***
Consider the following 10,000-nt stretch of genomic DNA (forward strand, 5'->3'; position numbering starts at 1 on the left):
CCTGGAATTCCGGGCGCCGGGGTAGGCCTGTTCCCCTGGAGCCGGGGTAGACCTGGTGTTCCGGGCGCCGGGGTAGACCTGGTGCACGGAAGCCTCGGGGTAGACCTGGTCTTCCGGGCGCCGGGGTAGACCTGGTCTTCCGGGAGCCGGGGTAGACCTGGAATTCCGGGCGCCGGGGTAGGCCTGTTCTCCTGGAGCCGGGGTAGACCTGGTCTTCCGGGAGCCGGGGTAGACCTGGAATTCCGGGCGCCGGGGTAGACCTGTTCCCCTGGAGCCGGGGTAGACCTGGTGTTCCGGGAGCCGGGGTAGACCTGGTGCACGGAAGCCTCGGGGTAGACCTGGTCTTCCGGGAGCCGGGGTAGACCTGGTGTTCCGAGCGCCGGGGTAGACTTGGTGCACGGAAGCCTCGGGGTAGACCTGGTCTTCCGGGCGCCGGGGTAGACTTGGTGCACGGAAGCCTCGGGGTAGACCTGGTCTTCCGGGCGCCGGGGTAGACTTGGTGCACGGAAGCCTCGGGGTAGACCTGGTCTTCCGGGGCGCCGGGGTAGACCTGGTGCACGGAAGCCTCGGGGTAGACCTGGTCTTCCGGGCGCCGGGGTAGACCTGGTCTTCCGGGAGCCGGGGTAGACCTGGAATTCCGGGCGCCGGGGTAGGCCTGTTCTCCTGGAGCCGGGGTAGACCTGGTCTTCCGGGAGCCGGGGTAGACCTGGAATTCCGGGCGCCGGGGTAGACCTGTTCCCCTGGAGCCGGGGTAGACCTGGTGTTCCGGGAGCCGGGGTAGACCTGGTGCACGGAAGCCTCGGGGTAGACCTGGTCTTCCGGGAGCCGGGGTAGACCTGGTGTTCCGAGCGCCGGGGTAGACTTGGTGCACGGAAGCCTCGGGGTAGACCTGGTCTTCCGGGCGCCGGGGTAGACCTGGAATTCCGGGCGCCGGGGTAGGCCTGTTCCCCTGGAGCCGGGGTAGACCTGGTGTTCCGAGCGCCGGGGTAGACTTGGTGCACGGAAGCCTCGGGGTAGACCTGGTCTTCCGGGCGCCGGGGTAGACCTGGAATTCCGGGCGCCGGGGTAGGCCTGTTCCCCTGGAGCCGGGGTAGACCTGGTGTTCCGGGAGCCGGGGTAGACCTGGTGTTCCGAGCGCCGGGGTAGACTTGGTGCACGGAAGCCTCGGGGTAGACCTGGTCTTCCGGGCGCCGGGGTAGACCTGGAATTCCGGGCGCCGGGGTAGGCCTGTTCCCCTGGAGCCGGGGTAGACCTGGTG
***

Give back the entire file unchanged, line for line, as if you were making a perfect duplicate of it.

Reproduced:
Consider the following 10,000-nt stretch of genomic DNA (forward strand, 5'->3'; position numbering starts at 1 on the left):
CCTGGAATTCCGGGCGCCGGGGTAGGCCTGTTCCCCTGGAGCCGGGGTAGACCTGGTGTTCCGGGCGCCGGGGTAGACCTGGTGCACGGAAGCCTCGGGGTAGACCTGGTCTTCCGGGCGCCGGGGTAGACCTGGTCTTCCGGGAGCCGGGGTAGACCTGGAATTCCGGGCGCCGGGGTAGGCCTGTTCTCCTGGAGCCGGGGTAGACCTGGTCTTCCGGGAGCCGGGGTAGACCTGGAATTCCGGGCGCCGGGGTAGACCTGTTCCCCTGGAGCCGGGGTAGACCTGGTGTTCCGGGAGCCGGGGTAGACCTGGTGCACGGAAGCCTCGGGGTAGACCTGGTCTTCCGGGAGCCGGGGTAGACCTGGTGTTCCGAGCGCCGGGGTAGACTTGGTGCACGGAAGCCTCGGGGTAGACCTGGTCTTCCGGGCGCCGGGGTAGACTTGGTGCACGGAAGCCTCGGGGTAGACCTGGTCTTCCGGGCGCCGGGGTAGACTTGGTGCACGGAAGCCTCGGGGTAGACCTGGTCTTCCGGGGCGCCGGGGTAGACCTGGTGCACGGAAGCCTCGGGGTAGACCTGGTCTTCCGGGCGCCGGGGTAGACCTGGTCTTCCGGGAGCCGGGGTAGACCTGGAATTCCGGGCGCCGGGGTAGGCCTGTTCTCCTGGAGCCGGGGTAGACCTGGTCTTCCGGGAGCCGGGGTAGACCTGGAATTCCGGGCGCCGGGGTAGACCTGTTCCCCTGGAGCCGGGGTAGACCTGGTGTTCCGGGAGCCGGGGTAGACCTGGTGCACGGAAGCCTCGGGGTAGACCTGGTCTTCCGGGAGCCGGGGTAGACCTGGTGTTCCGAGCGCCGGGGTAGACTTGGTGCACGGAAGCCTCGGGGTAGACCTGGTCTTCCGGGCGCCGGGGTAGACCTGGAATTCCGGGCGCCGGGGTAGGCCTGTTCCCCTGGAGCCGGGGTAGACCTGGTGTTCCGAGCGCCGGGGTAGACTTGGTGCACGGAAGCCTCGGGGTAGACCTGGTCTTCCGGGCGCCGGGGTAGACCTGGAATTCCGGGCGCCGGGGTAGGCCTGTTCCCCTGGAGCCGGGGTAGACCTGGTGTTCCGGGAGCCGGGGTAGACCTGGTGTTCCGAGCGCCGGGGTAGACTTGGTGCACGGAAGCCTCGGGGTAGACCTGGTCTTCCGGGCGCCGGGGTAGACCTGGAATTCCGGGCGCCGGGGTAGGCCTGTTCCCCTGGAGCCGGGGTAGACCTGGTG